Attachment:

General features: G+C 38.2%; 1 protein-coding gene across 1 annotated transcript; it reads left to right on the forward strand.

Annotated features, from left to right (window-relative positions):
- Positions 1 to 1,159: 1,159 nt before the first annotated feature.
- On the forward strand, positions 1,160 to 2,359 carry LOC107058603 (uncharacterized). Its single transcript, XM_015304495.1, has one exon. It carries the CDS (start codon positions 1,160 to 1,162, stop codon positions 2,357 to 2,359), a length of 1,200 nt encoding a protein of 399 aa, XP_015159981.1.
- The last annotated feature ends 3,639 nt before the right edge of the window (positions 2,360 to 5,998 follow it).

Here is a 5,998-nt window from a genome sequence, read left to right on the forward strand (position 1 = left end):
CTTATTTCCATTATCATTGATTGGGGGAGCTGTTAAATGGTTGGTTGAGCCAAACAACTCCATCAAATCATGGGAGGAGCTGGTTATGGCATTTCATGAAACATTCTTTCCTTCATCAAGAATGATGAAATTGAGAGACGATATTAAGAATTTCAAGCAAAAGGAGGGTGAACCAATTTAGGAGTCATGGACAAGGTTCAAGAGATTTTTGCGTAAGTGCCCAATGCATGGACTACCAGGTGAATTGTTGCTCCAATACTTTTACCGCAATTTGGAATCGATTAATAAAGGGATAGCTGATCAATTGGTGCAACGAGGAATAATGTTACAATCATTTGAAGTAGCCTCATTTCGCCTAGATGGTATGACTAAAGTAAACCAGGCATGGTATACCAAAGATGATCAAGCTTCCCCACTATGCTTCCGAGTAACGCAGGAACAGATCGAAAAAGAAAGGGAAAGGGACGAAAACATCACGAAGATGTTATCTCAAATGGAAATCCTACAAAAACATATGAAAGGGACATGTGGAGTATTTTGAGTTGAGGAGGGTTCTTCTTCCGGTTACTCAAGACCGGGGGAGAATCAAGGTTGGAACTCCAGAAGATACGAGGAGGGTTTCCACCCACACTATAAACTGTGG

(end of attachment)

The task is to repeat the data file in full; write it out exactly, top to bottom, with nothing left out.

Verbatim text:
General features: G+C 38.2%; 1 protein-coding gene across 1 annotated transcript; it reads left to right on the forward strand.

Annotated features, from left to right (window-relative positions):
- Positions 1 to 1,159: 1,159 nt before the first annotated feature.
- On the forward strand, positions 1,160 to 2,359 carry LOC107058603 (uncharacterized). Its single transcript, XM_015304495.1, has one exon. It carries the CDS (start codon positions 1,160 to 1,162, stop codon positions 2,357 to 2,359), a length of 1,200 nt encoding a protein of 399 aa, XP_015159981.1.
- The last annotated feature ends 3,639 nt before the right edge of the window (positions 2,360 to 5,998 follow it).

Here is a 5,998-nt window from a genome sequence, read left to right on the forward strand (position 1 = left end):
CTTATTTCCATTATCATTGATTGGGGGAGCTGTTAAATGGTTGGTTGAGCCAAACAACTCCATCAAATCATGGGAGGAGCTGGTTATGGCATTTCATGAAACATTCTTTCCTTCATCAAGAATGATGAAATTGAGAGACGATATTAAGAATTTCAAGCAAAAGGAGGGTGAACCAATTTAGGAGTCATGGACAAGGTTCAAGAGATTTTTGCGTAAGTGCCCAATGCATGGACTACCAGGTGAATTGTTGCTCCAATACTTTTACCGCAATTTGGAATCGATTAATAAAGGGATAGCTGATCAATTGGTGCAACGAGGAATAATGTTACAATCATTTGAAGTAGCCTCATTTCGCCTAGATGGTATGACTAAAGTAAACCAGGCATGGTATACCAAAGATGATCAAGCTTCCCCACTATGCTTCCGAGTAACGCAGGAACAGATCGAAAAAGAAAGGGAAAGGGACGAAAACATCACGAAGATGTTATCTCAAATGGAAATCCTACAAAAACATATGAAAGGGACATGTGGAGTATTTTGAGTTGAGGAGGGTTCTTCTTCCGGTTACTCAAGACCGGGGGAGAATCAAGGTTGGAACTCCAGAAGATACGAGGAGGGTTTCCACCCACACTATAAACTGTGG